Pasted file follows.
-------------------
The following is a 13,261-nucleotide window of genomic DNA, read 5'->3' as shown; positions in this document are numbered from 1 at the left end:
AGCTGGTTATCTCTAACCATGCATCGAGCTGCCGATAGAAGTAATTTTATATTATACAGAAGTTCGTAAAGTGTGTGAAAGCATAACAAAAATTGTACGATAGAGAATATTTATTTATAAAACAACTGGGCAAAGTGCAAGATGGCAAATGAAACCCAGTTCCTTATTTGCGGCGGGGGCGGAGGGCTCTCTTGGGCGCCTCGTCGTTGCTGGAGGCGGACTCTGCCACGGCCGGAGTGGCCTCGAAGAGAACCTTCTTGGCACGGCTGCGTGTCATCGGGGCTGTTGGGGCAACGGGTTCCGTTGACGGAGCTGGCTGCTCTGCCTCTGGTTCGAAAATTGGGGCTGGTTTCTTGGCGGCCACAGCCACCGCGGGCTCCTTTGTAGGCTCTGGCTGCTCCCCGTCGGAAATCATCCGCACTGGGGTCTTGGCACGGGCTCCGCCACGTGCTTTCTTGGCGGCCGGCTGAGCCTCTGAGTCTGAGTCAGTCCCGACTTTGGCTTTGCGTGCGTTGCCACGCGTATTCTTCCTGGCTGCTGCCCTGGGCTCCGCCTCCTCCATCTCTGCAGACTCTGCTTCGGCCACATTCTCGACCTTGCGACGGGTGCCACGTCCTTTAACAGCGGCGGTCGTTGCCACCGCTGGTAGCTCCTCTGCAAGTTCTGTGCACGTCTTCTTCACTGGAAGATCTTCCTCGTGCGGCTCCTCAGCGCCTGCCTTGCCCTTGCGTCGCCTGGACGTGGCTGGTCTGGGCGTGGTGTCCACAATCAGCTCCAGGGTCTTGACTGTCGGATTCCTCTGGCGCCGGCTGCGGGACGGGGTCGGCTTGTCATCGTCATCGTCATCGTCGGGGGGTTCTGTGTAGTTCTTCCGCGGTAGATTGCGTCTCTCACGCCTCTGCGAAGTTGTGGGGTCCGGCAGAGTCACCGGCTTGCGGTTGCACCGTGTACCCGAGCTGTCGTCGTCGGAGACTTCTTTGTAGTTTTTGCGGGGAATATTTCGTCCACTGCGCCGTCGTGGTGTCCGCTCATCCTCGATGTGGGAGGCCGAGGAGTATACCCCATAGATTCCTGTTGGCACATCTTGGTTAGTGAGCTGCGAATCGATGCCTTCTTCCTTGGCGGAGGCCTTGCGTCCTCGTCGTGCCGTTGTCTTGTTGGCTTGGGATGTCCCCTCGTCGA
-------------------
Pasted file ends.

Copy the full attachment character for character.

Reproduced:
The following is a 13,261-nucleotide window of genomic DNA, read 5'->3' as shown; positions in this document are numbered from 1 at the left end:
AGCTGGTTATCTCTAACCATGCATCGAGCTGCCGATAGAAGTAATTTTATATTATACAGAAGTTCGTAAAGTGTGTGAAAGCATAACAAAAATTGTACGATAGAGAATATTTATTTATAAAACAACTGGGCAAAGTGCAAGATGGCAAATGAAACCCAGTTCCTTATTTGCGGCGGGGGCGGAGGGCTCTCTTGGGCGCCTCGTCGTTGCTGGAGGCGGACTCTGCCACGGCCGGAGTGGCCTCGAAGAGAACCTTCTTGGCACGGCTGCGTGTCATCGGGGCTGTTGGGGCAACGGGTTCCGTTGACGGAGCTGGCTGCTCTGCCTCTGGTTCGAAAATTGGGGCTGGTTTCTTGGCGGCCACAGCCACCGCGGGCTCCTTTGTAGGCTCTGGCTGCTCCCCGTCGGAAATCATCCGCACTGGGGTCTTGGCACGGGCTCCGCCACGTGCTTTCTTGGCGGCCGGCTGAGCCTCTGAGTCTGAGTCAGTCCCGACTTTGGCTTTGCGTGCGTTGCCACGCGTATTCTTCCTGGCTGCTGCCCTGGGCTCCGCCTCCTCCATCTCTGCAGACTCTGCTTCGGCCACATTCTCGACCTTGCGACGGGTGCCACGTCCTTTAACAGCGGCGGTCGTTGCCACCGCTGGTAGCTCCTCTGCAAGTTCTGTGCACGTCTTCTTCACTGGAAGATCTTCCTCGTGCGGCTCCTCAGCGCCTGCCTTGCCCTTGCGTCGCCTGGACGTGGCTGGTCTGGGCGTGGTGTCCACAATCAGCTCCAGGGTCTTGACTGTCGGATTCCTCTGGCGCCGGCTGCGGGACGGGGTCGGCTTGTCATCGTCATCGTCATCGTCGGGGGGTTCTGTGTAGTTCTTCCGCGGTAGATTGCGTCTCTCACGCCTCTGCGAAGTTGTGGGGTCCGGCAGAGTCACCGGCTTGCGGTTGCACCGTGTACCCGAGCTGTCGTCGTCGGAGACTTCTTTGTAGTTTTTGCGGGGAATATTTCGTCCACTGCGCCGTCGTGGTGTCCGCTCATCCTCGATGTGGGAGGCCGAGGAGTATACCCCATAGATTCCTGTTGGCACATCTTGGTTAGTGAGCTGCGAATCGATGCCTTCTTCCTTGGCGGAGGCCTTGCGTCCTCGTCGTGCCGTTGTCTTGTTGGCTTGGGATGTCCCCTCGTCGA